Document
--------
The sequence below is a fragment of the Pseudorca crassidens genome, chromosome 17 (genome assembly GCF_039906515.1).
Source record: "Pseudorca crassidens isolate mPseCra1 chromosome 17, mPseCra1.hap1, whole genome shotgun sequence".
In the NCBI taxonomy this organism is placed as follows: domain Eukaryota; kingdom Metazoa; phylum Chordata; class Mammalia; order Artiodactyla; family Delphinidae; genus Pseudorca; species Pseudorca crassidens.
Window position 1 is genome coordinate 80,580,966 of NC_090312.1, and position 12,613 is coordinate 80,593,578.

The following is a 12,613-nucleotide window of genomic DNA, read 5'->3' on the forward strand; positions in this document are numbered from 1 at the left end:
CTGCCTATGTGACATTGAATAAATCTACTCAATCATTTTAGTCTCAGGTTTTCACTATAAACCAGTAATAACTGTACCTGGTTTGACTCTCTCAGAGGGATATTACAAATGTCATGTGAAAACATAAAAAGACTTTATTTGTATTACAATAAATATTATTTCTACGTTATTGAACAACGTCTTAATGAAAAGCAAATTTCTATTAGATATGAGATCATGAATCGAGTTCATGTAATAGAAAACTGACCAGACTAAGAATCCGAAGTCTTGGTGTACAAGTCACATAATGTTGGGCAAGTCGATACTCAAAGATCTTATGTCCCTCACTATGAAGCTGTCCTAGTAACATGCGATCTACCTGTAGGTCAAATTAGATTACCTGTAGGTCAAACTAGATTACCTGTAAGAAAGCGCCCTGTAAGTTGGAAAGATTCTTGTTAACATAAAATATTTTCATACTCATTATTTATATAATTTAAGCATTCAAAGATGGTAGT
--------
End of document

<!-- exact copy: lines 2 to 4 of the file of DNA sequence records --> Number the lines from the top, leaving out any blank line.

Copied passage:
Source record: "Pseudorca crassidens isolate mPseCra1 chromosome 17, mPseCra1.hap1, whole genome shotgun sequence".
In the NCBI taxonomy this organism is placed as follows: domain Eukaryota; kingdom Metazoa; phylum Chordata; class Mammalia; order Artiodactyla; family Delphinidae; genus Pseudorca; species Pseudorca crassidens.
Window position 1 is genome coordinate 80,580,966 of NC_090312.1, and position 12,613 is coordinate 80,593,578.